Sports Illustrated – Wrong on Auburn, Wrong on Global Warming

by Ben Lieberman on January 11, 2011

in Blog

            Undefeated Auburn beat Oregon to win the BCS championship last night, yet Sports Illustrated magazine failed to include Auburn in its Preseason top 25.  Believe it or not, this was far from SI’s silliest error in recent years.  The magazine was even further off the mark with its March 12, 2007 cover story on global warming.

Yes, SI devoted an entire story to global warming, and in particular its impact on sports.  The tone was set by the cover itself, which depicted then-Florida Marlins pitcher Dontrelle Willis in Dolphins Stadium.  Presumably he’s on the mound, but it’s hard to tell since he is above his knees in water – the text explains that “the seas will rise and coastal areas, including parts of South Florida, will eventually be underwater.”   In fairness, SI’s prediction of sea level rise stretches to 2100, so it cannot yet be disproven.  But the cover certainly suggests more immediate impacts, and elsewhere the story stresses that “global warming is not coming; it is here.”  Much of the rest of the piece is an anecdotal litany of spectator and participant sports purportedly being ruined by global warming – ski seasons getting shorter, summer heat waves causing cancelled high school football practices, and even the bats used by the hitters Willis faces jeopardized by warming-induced insect infestations of ash forests.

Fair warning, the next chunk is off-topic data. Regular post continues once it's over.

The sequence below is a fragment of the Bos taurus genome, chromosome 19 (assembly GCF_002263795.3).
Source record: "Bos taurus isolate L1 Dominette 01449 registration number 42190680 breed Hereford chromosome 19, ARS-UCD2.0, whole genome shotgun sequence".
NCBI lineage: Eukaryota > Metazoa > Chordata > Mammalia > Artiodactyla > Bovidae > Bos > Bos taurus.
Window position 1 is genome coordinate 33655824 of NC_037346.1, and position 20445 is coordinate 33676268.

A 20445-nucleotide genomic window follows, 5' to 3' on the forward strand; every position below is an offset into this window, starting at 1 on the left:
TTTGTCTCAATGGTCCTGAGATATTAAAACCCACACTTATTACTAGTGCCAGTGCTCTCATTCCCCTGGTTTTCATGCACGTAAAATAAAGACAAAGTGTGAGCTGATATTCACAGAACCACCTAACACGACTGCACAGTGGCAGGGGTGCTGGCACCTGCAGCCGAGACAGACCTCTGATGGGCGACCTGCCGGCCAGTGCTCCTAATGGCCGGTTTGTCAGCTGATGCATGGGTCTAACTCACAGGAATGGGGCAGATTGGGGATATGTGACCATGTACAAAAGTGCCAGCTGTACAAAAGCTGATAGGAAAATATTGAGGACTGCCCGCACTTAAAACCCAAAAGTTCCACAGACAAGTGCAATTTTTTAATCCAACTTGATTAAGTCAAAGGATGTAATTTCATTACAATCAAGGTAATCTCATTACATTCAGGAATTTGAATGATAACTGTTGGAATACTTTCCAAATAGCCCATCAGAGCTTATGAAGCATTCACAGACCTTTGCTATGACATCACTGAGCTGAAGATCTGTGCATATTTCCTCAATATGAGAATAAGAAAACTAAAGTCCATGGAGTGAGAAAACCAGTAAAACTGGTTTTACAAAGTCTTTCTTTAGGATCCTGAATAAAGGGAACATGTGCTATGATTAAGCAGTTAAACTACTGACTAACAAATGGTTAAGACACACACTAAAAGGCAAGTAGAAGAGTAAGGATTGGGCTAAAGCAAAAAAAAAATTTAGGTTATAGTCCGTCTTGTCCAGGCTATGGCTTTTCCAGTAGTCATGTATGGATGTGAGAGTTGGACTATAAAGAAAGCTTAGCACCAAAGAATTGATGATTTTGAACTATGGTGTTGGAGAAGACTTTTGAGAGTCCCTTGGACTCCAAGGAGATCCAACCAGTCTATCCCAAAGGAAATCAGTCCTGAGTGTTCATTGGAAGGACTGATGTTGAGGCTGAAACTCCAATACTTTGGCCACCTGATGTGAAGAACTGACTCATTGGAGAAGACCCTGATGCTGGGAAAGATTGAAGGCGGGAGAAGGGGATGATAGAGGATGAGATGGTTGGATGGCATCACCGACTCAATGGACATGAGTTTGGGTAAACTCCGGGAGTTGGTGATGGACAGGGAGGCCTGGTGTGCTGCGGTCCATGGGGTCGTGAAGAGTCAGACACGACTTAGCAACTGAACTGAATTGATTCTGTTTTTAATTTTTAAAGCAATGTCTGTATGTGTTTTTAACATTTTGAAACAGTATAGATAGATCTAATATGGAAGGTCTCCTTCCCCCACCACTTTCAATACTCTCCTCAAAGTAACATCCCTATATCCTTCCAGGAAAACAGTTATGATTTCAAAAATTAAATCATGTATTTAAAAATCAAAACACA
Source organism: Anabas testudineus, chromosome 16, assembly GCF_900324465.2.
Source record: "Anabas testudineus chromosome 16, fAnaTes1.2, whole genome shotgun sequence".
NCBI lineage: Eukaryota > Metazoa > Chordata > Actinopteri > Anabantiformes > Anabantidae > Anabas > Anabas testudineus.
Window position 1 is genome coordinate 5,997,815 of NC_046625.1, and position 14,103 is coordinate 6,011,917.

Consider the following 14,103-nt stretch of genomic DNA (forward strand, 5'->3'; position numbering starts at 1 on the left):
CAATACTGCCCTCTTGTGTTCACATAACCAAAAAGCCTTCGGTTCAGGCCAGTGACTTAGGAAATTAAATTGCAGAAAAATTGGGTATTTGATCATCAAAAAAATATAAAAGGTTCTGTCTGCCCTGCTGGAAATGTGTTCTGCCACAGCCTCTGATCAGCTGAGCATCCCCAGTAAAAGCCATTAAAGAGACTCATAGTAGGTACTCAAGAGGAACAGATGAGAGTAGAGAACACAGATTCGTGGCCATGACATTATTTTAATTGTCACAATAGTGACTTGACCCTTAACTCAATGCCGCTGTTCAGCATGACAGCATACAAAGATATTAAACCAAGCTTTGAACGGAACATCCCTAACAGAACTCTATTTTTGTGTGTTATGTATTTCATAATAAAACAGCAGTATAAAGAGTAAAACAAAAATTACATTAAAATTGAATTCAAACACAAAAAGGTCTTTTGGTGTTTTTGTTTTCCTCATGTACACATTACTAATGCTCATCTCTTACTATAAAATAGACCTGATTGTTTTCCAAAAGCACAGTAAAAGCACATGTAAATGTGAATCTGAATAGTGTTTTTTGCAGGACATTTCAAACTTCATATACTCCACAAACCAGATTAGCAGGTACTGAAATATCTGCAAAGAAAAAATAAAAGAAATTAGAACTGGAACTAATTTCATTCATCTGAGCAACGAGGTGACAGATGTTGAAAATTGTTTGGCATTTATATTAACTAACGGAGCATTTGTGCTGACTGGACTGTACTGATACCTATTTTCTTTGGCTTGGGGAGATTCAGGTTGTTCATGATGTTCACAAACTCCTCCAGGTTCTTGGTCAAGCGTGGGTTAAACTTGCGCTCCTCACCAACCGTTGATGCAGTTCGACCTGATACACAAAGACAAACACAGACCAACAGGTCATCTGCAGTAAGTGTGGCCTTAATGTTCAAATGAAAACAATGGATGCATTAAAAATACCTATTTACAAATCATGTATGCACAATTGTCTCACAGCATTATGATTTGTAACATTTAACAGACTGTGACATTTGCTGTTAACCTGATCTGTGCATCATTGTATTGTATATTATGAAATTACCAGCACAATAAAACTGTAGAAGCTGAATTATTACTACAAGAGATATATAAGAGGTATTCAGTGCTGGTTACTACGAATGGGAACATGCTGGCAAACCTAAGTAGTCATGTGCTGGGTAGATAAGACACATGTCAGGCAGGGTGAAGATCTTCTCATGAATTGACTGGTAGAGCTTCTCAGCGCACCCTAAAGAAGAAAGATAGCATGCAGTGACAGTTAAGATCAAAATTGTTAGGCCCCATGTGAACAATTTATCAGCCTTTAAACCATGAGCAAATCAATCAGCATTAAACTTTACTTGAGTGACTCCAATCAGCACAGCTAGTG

Nearly four years later, few of the article’s scary scenarios are standing the test of time.   Since 2007, we have seen bad ski seasons have followed by good ones, unusually hot summers followed by mild ones – in other words, fluctuations in weather that are completely normal and nothing for the sports fans – or the rest of us – to be particularly worried about. 

            The good news is that the public is wisely tuning out global warming alarmism, though Willis may have been convinced by rising sea levels to move inland – he is on the Cincinnati Reds roster for 2011.  Either it was global warming or the $12 million a year he is getting from the Reds.

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